Outside sales representatives hit by a tax increase January 2018

If you are an employee with large unreimbursed business expenses then you either need to ask for a raise immediately of prepare for a potentially large tax increase. One of the most common types of occupations affected is outside sales representative however any employee in any occupation with work-related expenses would be affected the same way. Effective January 1, 2018 the following expenses are no longer deductible by employees:

  • Auto expenses or mileage allowance.
  • Business liability insurance premiums.
  • Damages paid to a former employer for breach of an employment contract.
  • Depreciation on a computer your employer requires you to use in your work.
  • Dues to a chamber of commerce if membership helps you do your job.
  • Dues to professional societies.
  • Educator expenses.
  • Home office or part of your home used regularly and exclusively in your work.
  • Job search expenses in your present occupation.
  • Laboratory breakage fees.
  • Legal fees related to your job.
  • Licenses and regulatory fees.
  • Malpractice insurance premiums.
  • Medical examinations required by an employer.
  • Occupational taxes.
  • Passport for a business trip.
  • Repayment of an income aid payment received under an employer’s plan.
  • Research expenses of a college professor.
  • Rural mail carriers’ vehicle expenses.
  • Subscriptions to professional journals and trade magazines related to your work.
  • Tools and supplies used in your work.
  • Travel, transportation, meals, entertainment, gifts, and local lodging related to your work.
  • Union dues and expenses.
  • Work clothes and uniforms if required and not suitable for everyday use.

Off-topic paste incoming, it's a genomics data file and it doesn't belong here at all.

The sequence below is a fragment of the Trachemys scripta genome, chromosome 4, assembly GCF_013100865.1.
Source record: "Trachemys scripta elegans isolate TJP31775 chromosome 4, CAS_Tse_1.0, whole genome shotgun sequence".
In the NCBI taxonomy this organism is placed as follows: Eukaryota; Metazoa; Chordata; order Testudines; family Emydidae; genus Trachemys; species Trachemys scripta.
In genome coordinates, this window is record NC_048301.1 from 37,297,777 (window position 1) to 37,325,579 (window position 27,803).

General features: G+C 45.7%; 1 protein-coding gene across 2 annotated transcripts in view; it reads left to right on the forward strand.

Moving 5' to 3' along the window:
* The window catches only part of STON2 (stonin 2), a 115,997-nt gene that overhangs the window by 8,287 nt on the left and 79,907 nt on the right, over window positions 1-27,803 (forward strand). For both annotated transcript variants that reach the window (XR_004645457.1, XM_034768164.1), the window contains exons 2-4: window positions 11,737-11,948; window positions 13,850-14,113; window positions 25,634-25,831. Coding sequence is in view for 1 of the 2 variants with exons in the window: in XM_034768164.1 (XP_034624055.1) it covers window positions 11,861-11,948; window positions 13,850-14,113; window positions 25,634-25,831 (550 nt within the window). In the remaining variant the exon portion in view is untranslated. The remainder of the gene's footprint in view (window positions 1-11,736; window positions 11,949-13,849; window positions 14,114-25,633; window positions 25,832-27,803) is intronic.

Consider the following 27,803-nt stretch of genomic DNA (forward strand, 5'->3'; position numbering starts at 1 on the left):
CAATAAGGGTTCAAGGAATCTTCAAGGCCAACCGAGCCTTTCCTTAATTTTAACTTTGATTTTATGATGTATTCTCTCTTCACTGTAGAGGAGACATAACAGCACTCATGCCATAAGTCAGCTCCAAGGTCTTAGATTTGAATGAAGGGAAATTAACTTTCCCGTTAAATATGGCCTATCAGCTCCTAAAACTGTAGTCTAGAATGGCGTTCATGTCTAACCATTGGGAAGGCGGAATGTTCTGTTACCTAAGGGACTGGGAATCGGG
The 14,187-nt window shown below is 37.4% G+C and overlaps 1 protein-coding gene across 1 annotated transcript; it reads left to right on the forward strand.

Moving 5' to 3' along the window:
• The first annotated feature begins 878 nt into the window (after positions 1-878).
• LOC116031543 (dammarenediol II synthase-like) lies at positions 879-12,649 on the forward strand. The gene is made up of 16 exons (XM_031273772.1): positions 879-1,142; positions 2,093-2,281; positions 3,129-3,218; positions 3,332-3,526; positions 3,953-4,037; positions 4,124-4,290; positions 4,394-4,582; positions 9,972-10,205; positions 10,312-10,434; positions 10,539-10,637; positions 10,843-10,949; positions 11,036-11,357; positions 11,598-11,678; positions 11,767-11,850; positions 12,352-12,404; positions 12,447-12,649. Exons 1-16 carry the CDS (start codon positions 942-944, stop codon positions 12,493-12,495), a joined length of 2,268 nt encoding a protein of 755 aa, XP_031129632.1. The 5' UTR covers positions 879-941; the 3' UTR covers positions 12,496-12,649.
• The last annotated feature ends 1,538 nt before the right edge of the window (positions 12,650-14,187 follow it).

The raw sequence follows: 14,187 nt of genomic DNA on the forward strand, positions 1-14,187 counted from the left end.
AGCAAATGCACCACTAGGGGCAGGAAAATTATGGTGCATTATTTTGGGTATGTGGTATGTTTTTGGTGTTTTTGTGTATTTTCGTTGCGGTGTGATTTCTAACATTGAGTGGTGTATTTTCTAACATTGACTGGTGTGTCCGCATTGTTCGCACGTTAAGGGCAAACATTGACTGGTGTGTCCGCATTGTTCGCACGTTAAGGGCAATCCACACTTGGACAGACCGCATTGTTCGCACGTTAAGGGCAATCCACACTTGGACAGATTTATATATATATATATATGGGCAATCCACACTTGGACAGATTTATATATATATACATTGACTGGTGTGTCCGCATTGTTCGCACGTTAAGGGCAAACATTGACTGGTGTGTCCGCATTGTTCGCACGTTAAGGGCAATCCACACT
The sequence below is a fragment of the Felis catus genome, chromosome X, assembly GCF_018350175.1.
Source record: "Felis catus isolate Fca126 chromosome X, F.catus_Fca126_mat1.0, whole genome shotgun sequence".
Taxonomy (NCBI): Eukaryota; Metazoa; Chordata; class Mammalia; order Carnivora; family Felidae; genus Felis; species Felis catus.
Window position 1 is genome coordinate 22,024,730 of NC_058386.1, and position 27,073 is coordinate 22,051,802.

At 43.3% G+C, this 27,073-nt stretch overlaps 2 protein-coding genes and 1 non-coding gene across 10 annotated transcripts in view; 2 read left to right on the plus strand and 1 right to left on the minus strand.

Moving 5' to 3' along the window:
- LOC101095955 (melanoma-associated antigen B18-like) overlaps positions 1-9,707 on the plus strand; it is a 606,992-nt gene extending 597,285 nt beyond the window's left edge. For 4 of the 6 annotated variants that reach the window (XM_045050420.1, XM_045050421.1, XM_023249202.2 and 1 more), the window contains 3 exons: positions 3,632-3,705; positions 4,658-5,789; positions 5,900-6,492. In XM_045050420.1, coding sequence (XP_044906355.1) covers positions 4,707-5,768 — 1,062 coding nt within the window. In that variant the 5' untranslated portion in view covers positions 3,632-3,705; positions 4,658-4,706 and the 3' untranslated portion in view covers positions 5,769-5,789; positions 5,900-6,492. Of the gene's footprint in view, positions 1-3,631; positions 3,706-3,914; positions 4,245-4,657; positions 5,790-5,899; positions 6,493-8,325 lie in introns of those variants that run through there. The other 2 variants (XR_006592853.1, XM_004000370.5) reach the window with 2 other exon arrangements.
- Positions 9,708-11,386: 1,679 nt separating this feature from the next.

• Work-related education.

The tax law change means that a typical outside sales person loses a tax deduction of about $3,500 per year. In other words a typical tax increase for this occupation is $3,500. It would take a raise of about $300 per month to make up for the tax increase. Of course, it could be larger or smaller. depending on the unique situation.

If a pay raise cannot be negotiated then it might make sense to consider becoming a subcontractor and not an employee.

Another option is to establish an accountable expense plan and reimburse these expenses through the employer.

I am available to discuss the details under any of these options.

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2 responses to “Outside sales representatives hit by a tax increase January 2018”

  1. Royce Allen Avatar
    Royce Allen

    The company will not give the outside sales people raises to cover expenses associated with their sales. They are supposed to pay them from their commissions. Can the sales people submit expense vouchers for reimbursement and have the employer subtract them from the commissions.

  2. Royce: thanks for your comment. Yes, that would be a smart strategy as you propose; it should be designed and probably documented in a way to distinguish earnings from expense reimbursement allowance.

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